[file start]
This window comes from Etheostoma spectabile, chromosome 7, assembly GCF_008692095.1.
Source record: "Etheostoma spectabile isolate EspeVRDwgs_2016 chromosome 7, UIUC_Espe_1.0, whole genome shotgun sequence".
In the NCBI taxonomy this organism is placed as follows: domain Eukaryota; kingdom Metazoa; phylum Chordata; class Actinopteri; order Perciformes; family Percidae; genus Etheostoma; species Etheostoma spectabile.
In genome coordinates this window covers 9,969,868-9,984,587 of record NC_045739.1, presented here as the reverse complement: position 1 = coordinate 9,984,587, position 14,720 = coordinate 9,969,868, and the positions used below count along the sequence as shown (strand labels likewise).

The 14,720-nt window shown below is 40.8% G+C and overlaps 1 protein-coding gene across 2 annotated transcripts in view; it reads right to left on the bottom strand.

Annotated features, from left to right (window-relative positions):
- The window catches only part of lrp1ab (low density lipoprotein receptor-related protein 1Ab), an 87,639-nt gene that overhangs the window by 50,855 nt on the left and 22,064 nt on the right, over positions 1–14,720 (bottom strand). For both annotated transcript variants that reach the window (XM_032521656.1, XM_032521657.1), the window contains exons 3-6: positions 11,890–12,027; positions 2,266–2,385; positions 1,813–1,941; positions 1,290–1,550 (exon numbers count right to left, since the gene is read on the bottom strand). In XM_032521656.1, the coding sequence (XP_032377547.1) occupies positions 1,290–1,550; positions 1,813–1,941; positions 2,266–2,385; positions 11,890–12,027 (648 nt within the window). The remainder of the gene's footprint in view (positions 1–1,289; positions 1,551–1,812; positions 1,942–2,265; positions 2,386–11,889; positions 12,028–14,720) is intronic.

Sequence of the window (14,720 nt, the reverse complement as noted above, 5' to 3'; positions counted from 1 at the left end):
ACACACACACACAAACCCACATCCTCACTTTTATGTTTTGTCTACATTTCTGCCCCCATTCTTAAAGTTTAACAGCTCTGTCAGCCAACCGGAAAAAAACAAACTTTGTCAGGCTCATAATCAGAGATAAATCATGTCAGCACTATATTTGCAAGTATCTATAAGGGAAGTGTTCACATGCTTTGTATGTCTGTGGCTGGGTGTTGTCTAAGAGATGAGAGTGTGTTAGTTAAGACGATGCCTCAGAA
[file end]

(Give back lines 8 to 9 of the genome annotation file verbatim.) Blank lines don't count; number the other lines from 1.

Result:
Sequence of the window (14,720 nt, the reverse complement as noted above, 5' to 3'; positions counted from 1 at the left end):
ACACACACACACAAACCCACATCCTCACTTTTATGTTTTGTCTACATTTCTGCCCCCATTCTTAAAGTTTAACAGCTCTGTCAGCCAACCGGAAAAAAACAAACTTTGTCAGGCTCATAATCAGAGATAAATCATGTCAGCACTATATTTGCAAGTATCTATAAGGGAAGTGTTCACATGCTTTGTATGTCTGTGGCTGGGTGTTGTCTAAGAGATGAGAGTGTGTTAGTTAAGACGATGCCTCAGAA